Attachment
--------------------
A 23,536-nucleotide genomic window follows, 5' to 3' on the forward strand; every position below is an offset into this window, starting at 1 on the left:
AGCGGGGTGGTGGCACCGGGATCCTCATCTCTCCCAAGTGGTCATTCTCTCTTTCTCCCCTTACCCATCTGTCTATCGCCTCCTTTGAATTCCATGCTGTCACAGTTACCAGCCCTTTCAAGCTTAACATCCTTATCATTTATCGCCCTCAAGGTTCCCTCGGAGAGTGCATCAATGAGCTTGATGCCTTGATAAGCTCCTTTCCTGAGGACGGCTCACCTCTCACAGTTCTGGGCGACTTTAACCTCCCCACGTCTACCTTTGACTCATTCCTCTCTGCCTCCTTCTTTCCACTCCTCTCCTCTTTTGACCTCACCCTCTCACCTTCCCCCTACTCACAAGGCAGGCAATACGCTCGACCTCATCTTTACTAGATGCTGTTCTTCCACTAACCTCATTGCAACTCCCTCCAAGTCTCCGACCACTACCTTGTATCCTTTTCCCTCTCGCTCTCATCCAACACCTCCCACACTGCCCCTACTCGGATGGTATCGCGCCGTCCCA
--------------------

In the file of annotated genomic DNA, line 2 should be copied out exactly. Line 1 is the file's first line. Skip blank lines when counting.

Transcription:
AGCGGGGTGGTGGCACCGGGATCCTCATCTCTCCCAAGTGGTCATTCTCTCTTTCTCCCCTTACCCATCTGTCTATCGCCTCCTTTGAATTCCATGCTGTCACAGTTACCAGCCCTTTCAAGCTTAACATCCTTATCATTTATCGCCCTCAAGGTTCCCTCGGAGAGTGCATCAATGAGCTTGATGCCTTGATAAGCTCCTTTCCTGAGGACGGCTCACCTCTCACAGTTCTGGGCGACTTTAACCTCCCCACGTCTACCTTTGACTCATTCCTCTCTGCCTCCTTCTTTCCACTCCTCTCCTCTTTTGACCTCACCCTCTCACCTTCCCCCTACTCACAAGGCAGGCAATACGCTCGACCTCATCTTTACTAGATGCTGTTCTTCCACTAACCTCATTGCAACTCCCTCCAAGTCTCCGACCACTACCTTGTATCCTTTTCCCTCTCGCTCTCATCCAACACCTCCCACACTGCCCCTACTCGGATGGTATCGCGCCGTCCCA